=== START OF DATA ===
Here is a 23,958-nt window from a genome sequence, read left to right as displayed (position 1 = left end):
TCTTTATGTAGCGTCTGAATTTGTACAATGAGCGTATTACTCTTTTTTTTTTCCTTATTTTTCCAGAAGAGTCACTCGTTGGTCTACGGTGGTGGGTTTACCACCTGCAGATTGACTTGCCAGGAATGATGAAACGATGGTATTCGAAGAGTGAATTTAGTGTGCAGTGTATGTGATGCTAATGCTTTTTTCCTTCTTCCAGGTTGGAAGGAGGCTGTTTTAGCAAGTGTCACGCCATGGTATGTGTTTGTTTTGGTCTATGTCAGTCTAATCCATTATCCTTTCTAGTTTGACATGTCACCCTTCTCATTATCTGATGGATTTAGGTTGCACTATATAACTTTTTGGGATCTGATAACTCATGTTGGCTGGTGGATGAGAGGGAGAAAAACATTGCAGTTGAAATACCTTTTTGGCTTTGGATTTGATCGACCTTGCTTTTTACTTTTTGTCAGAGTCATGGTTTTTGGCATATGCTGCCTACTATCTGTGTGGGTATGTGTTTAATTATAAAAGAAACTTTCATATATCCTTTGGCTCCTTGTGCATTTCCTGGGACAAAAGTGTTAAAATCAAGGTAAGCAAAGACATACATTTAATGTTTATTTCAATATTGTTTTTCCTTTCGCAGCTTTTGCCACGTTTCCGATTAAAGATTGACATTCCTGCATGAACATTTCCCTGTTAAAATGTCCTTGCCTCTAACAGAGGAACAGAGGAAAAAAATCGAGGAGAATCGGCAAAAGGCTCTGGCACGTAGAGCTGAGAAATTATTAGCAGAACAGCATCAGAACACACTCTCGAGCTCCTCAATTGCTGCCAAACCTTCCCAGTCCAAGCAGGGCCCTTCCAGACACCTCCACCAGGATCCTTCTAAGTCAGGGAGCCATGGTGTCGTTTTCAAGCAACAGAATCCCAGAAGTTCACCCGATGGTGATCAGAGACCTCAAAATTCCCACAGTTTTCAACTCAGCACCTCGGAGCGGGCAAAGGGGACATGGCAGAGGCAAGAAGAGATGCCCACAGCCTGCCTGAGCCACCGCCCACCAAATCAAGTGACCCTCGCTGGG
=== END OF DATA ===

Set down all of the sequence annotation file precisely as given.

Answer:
Here is a 23,958-nt window from a genome sequence, read left to right as displayed (position 1 = left end):
TCTTTATGTAGCGTCTGAATTTGTACAATGAGCGTATTACTCTTTTTTTTTTCCTTATTTTTCCAGAAGAGTCACTCGTTGGTCTACGGTGGTGGGTTTACCACCTGCAGATTGACTTGCCAGGAATGATGAAACGATGGTATTCGAAGAGTGAATTTAGTGTGCAGTGTATGTGATGCTAATGCTTTTTTCCTTCTTCCAGGTTGGAAGGAGGCTGTTTTAGCAAGTGTCACGCCATGGTATGTGTTTGTTTTGGTCTATGTCAGTCTAATCCATTATCCTTTCTAGTTTGACATGTCACCCTTCTCATTATCTGATGGATTTAGGTTGCACTATATAACTTTTTGGGATCTGATAACTCATGTTGGCTGGTGGATGAGAGGGAGAAAAACATTGCAGTTGAAATACCTTTTTGGCTTTGGATTTGATCGACCTTGCTTTTTACTTTTTGTCAGAGTCATGGTTTTTGGCATATGCTGCCTACTATCTGTGTGGGTATGTGTTTAATTATAAAAGAAACTTTCATATATCCTTTGGCTCCTTGTGCATTTCCTGGGACAAAAGTGTTAAAATCAAGGTAAGCAAAGACATACATTTAATGTTTATTTCAATATTGTTTTTCCTTTCGCAGCTTTTGCCACGTTTCCGATTAAAGATTGACATTCCTGCATGAACATTTCCCTGTTAAAATGTCCTTGCCTCTAACAGAGGAACAGAGGAAAAAAATCGAGGAGAATCGGCAAAAGGCTCTGGCACGTAGAGCTGAGAAATTATTAGCAGAACAGCATCAGAACACACTCTCGAGCTCCTCAATTGCTGCCAAACCTTCCCAGTCCAAGCAGGGCCCTTCCAGACACCTCCACCAGGATCCTTCTAAGTCAGGGAGCCATGGTGTCGTTTTCAAGCAACAGAATCCCAGAAGTTCACCCGATGGTGATCAGAGACCTCAAAATTCCCACAGTTTTCAACTCAGCACCTCGGAGCGGGCAAAGGGGACATGGCAGAGGCAAGAAGAGATGCCCACAGCCTGCCTGAGCCACCGCCCACCAAATCAAGTGACCCTCGCTGGG